Will the mobile food vehicles be too heavy for sidewalks in downtown Minneapolis? That's just part of the fight.
As applicants for mobile food vending licenses still waited Friday for permission to set up in downtown Minneapolis, backstage infighting over the issue went on between two influential downtown figures.
Some 13 applications are pending while regulatory and public works staffers are caught between contrary pressures exerted by City Council Member Lisa Goodman and Sarah Harris, who heads operations for a service district created last year by downtown businesses.
Goodman led the revision of city ordinances this year that was supposed to open up downtown to vendors of freshly made food from vans or trailers larger than the handcarts that have been allowed downtown.
But Harris, of the Downtown Improvement District (DID), has raised multiple objections. Her main contention is that the vans or trailers could damage the sidewalks for which downtown property owners are assessed, and could block retailers and passersby.
"We in the business community are fighting very hard not to have these vehicles up on the sidewalks," she said.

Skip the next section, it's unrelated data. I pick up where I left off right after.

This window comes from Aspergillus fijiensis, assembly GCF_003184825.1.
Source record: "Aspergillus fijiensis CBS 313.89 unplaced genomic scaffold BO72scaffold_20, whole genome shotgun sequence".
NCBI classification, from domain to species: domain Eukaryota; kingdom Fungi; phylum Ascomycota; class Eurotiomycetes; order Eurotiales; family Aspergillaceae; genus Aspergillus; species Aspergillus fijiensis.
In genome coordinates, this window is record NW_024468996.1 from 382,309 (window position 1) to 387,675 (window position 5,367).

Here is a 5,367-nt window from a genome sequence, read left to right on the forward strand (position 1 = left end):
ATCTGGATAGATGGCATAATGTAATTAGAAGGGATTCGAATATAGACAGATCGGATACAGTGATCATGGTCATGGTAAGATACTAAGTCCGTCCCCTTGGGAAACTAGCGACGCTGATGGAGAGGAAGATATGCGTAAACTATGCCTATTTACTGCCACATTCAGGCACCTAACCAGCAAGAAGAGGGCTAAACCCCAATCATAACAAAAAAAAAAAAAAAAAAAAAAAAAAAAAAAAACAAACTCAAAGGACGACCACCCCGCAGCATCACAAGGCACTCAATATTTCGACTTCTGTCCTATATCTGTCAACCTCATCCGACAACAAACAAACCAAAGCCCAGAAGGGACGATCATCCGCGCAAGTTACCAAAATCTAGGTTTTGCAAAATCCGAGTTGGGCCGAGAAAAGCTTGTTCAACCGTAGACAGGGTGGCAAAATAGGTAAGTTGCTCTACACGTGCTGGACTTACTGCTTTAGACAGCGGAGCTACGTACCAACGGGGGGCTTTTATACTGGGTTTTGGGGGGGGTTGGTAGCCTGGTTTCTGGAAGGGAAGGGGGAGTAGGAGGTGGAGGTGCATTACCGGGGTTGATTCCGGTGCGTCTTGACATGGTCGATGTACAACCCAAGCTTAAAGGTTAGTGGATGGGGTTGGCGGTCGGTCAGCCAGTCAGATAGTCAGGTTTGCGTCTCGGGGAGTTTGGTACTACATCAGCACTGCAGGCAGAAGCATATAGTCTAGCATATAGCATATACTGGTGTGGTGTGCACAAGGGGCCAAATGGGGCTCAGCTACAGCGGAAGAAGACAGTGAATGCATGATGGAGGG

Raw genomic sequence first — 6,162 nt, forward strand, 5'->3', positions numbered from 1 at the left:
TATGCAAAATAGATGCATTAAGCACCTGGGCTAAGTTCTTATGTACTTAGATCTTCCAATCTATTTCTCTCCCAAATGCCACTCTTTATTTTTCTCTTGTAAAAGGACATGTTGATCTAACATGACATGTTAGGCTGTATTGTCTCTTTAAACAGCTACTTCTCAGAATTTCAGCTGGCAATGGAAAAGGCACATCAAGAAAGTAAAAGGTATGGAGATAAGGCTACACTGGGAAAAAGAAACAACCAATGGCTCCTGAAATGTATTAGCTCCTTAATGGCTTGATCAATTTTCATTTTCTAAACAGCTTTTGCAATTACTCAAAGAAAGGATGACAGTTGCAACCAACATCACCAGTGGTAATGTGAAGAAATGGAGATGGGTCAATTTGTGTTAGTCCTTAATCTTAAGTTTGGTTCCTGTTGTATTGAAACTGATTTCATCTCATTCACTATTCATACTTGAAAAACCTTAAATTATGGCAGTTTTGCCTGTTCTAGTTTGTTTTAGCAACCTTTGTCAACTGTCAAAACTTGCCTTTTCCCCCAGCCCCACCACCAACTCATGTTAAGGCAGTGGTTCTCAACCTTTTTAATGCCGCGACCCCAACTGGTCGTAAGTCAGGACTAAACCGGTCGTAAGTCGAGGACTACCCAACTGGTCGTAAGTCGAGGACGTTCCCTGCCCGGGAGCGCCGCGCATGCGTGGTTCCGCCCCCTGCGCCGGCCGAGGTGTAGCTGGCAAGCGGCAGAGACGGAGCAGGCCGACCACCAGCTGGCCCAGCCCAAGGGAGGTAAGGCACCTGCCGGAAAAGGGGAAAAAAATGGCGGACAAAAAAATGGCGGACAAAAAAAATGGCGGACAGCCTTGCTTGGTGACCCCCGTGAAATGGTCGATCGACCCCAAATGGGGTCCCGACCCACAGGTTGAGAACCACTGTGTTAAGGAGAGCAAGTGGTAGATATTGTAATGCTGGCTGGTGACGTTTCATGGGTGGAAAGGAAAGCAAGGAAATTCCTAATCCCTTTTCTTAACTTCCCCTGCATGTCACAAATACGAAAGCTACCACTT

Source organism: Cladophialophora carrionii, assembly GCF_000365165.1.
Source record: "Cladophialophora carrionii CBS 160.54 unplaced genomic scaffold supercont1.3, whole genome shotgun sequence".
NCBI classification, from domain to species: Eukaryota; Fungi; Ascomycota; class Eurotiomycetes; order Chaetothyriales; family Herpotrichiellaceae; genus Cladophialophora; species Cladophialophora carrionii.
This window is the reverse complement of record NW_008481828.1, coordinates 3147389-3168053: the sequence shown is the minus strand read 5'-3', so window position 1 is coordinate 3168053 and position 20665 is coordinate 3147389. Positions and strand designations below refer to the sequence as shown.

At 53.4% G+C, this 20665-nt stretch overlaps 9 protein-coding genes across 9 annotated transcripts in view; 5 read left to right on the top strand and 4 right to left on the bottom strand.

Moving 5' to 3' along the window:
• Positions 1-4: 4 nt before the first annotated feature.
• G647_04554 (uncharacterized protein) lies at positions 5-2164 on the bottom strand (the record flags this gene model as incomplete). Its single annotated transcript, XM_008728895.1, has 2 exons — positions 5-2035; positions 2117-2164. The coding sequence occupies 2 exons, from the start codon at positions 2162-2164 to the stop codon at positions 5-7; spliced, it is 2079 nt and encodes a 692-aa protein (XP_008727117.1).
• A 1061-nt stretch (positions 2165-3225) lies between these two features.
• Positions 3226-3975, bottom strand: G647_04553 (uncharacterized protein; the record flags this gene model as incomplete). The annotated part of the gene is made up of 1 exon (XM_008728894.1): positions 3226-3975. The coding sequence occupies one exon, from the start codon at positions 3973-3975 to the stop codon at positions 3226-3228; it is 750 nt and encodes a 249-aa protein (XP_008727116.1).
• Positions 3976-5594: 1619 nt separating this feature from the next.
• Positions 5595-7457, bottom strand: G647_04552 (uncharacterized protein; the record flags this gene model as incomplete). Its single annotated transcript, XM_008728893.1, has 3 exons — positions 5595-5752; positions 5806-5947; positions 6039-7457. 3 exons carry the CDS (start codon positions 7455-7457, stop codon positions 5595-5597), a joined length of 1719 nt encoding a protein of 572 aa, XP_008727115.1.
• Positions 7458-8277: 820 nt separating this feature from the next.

The issue is acute for the Nicollet Mall, where a weather-deteriorated base is causing more and more paving stones to wobble. Repairs just to keep the mall safe have reached $250,000 a year, Harris told city officials.
The city is requiring vendors to carry a hefty insurance policy that includes damage to property.
Goodman concedes the mall needs attention, but she claimed Harris is reaching when she raises similar objections regarding Hennepin Avenue. Harris argued that a 7,000-pound trailer is too heavy for Hennepin's 4-inch-thick sidewalks, noting that driveways there are 8 inches thick. Goodman said DID vehicles have parked on the mall's Peavey Plaza.